The argument is the one that arts and humanities programs the world over have been using over the past decade as the call for technical specialisation has seen graduation numbers decline. Arts programs have found themselves needing to justify their existence on the same terms as technical programs, which speak from ideas of productivity, employability, and ‘usefulness’. Specialised university degrees boast of higher employment rates of graduates, higher salaries, and moreover make the assertion that they are more practically useful to economies and societies. But by attempting to counter those claims, arts programs have merely subordinated the arts and humanities to the values of science and technology—values that the arts and humanities always stood as a counterbalance to.

I should say up front that I entirely agree all these arguments that defend the arts and humanities on terms of employability and usefulness. Arts degrees are the best foundation for anyone entering a world in which the meaning of work and technical skill changes annually. But while agreeing with the argument, I also think it is counterproductive; that by subordinating arts degrees to the terms of value set out by technical programs, we lose the essential values—and, yes, usefulness—of the arts and humanities. Simultaneously, we make it less likely that those students who study the arts and humanities will actually receive that kind of education; they will seek in it instead the kind of practical usefulness of technical programs, and look past what the arts and humanities truly offer.

Shaw fell into the trap when he says in his second paragraph, “Let’s put aside, for the purposes of this argument, all of those socially desirable things that a BA can impart: knowledge of self and curiosity regarding the world, the capacity to listen as well as to mount a cogent argument, and the ability to ask awkward questions of those in positions of power.” If we set those aside, we set aside the essence of an arts education. We set those aside, and then the only argument left is an attempt at saying, no, arts degrees are better for your job prospects. And if I were a prospective arts student struggling to justify that path against those who told me to be practical, to be realistic and think about a job, I’m not sure I’d listen to Shaw on blind faith that employers would leap at the chance of having me after graduation. And even if I did trust that, I would then be taking an arts degree for practical, prudential reasons—looking daily during my time at university for chances to improve a CV, taking classes and reading books for how they might put me ahead of others in the hunt for jobs. In doing that, I’d then have missed what an arts degree can offer that nothing else can—precisely those qualities that Shaw lists and then dismisses.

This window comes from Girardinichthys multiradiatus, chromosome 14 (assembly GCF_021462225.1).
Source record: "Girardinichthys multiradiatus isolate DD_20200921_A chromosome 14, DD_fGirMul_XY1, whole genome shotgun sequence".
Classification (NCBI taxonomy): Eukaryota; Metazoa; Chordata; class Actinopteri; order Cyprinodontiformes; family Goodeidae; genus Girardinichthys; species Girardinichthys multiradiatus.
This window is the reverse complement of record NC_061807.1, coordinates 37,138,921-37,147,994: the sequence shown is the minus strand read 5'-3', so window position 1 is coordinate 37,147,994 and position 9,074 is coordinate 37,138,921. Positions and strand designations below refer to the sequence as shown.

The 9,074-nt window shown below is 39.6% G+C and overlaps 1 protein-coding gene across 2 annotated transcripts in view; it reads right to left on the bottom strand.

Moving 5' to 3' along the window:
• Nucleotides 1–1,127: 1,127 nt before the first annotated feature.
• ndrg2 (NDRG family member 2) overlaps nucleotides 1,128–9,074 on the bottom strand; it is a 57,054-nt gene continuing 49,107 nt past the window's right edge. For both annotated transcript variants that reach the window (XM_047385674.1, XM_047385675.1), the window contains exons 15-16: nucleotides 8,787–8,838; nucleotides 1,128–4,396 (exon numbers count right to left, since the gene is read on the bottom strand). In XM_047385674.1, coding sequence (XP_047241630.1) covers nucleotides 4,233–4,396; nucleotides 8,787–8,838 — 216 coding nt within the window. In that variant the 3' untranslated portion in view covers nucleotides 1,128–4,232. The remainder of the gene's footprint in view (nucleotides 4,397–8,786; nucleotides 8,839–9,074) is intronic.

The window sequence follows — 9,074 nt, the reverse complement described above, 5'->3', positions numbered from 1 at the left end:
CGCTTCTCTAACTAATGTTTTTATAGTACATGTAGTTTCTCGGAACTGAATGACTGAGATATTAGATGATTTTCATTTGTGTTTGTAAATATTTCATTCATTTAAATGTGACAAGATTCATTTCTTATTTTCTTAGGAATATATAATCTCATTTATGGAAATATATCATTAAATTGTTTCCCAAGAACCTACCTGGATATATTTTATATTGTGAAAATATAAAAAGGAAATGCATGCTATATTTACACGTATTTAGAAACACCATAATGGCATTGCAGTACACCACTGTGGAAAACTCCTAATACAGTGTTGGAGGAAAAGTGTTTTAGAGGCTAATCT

The real challenge for proponents of the arts and humanities—what a different tradition calls ‘liberal’ education—is to define its value on its own terms, and to resist the easy option of merely throwing statistics back at technical programs. Doing that makes for a neat op-ed, but does not help with the harder task of persuading students and society of the essential value of liberal education on its own terms.

In the United States this debate over arts degrees and technical training is much further developed, likely because the BA degree is the norm for American undergraduates. In the US, and in a range of other countries following the US system (including at my university, Yale-NUS College in Singapore), undergraduates complete a four-year BA degree, and then follow it by specialised training in postgraduate study. There, the debate is not so much on whether students should undertake BA degrees or other degrees, but rather what a BA should encompass—whether students should major in humanities subjects, or the sciences and social sciences for employability, within their BA.